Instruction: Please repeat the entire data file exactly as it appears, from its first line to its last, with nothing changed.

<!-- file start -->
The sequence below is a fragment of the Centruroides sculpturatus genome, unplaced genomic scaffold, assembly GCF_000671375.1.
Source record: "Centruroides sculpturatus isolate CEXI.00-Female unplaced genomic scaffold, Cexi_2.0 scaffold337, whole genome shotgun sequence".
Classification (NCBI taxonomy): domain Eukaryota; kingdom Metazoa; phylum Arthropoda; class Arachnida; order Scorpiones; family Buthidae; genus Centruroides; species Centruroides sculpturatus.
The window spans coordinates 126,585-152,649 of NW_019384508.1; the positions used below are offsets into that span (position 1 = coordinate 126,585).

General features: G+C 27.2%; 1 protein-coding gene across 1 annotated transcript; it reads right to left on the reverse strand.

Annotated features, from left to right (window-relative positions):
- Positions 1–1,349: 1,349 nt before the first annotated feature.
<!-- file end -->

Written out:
The sequence below is a fragment of the Centruroides sculpturatus genome, unplaced genomic scaffold, assembly GCF_000671375.1.
Source record: "Centruroides sculpturatus isolate CEXI.00-Female unplaced genomic scaffold, Cexi_2.0 scaffold337, whole genome shotgun sequence".
Classification (NCBI taxonomy): domain Eukaryota; kingdom Metazoa; phylum Arthropoda; class Arachnida; order Scorpiones; family Buthidae; genus Centruroides; species Centruroides sculpturatus.
The window spans coordinates 126,585-152,649 of NW_019384508.1; the positions used below are offsets into that span (position 1 = coordinate 126,585).

General features: G+C 27.2%; 1 protein-coding gene across 1 annotated transcript; it reads right to left on the reverse strand.

Annotated features, from left to right (window-relative positions):
- Positions 1–1,349: 1,349 nt before the first annotated feature.